Synopses & Reviews
Drawing on his own expertise in the humanities and on the Web, Steven Johnson not only demonstrates how interfaces those buttons, graphics, and words on the computer screen through which we control information influence our daily lives, but also tracks their roots back to Victorian novels, early cinema, and even medieval urban planning. The result is a lush cultural and historical tableau in which today's interfaces take their rightful place in the lineage of artistic innovation. With a distinctively accessible style, Interface Culture brings new intellectual depth to the vital discussion of how technology has transformed society, and is sure to provoke wide debate in both literary and technological circles.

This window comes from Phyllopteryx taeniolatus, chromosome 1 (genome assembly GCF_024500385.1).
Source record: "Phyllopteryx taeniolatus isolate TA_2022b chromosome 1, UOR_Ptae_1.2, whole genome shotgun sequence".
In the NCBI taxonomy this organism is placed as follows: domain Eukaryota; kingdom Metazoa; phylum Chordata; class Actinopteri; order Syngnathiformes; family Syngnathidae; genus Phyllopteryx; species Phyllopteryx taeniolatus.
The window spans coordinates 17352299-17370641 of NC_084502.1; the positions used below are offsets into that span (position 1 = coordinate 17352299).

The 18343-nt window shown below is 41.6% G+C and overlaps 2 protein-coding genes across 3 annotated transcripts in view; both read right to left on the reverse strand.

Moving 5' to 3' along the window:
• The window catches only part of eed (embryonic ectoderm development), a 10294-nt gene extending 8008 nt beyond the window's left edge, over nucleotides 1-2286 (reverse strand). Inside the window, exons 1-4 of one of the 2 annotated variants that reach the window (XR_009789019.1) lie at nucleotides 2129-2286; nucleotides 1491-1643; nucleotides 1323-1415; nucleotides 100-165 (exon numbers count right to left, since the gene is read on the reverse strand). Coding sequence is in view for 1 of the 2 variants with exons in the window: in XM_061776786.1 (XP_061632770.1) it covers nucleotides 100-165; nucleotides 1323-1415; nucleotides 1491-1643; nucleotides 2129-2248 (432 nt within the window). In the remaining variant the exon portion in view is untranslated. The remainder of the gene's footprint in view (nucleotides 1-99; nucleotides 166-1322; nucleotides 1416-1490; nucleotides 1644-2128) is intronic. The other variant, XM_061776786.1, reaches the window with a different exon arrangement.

"Interface Culture blends familiar cultural studies paradigms, a history of interface design, and sharp criticism of the state of the Web... This is one of the most cogent and accessible samples of Net theory around." The Village Voice
"In Interface Culture, Steven Johnson deftly paddles against this zeitgeist by examining the machine, software, and network interfaces of the past half century in light of more archaic developments...He combines his insight and his engaging prose to achieve what so many writers fail to: make the reader feel smart by providing new tools with which to understand technology." Wired
"One of the Web's intellectual heavyweights." Washington Post
"A must read for avid Web browsers." USA Today
About the Author
Steven Johnson has been named one of the most influential people on Cyberspace by Newsweek, New York magazine, and Websight magazine. He is the editor-in-chief and co-founder of Feed, the award-winning on-line cultural magazine. He lives in New York City.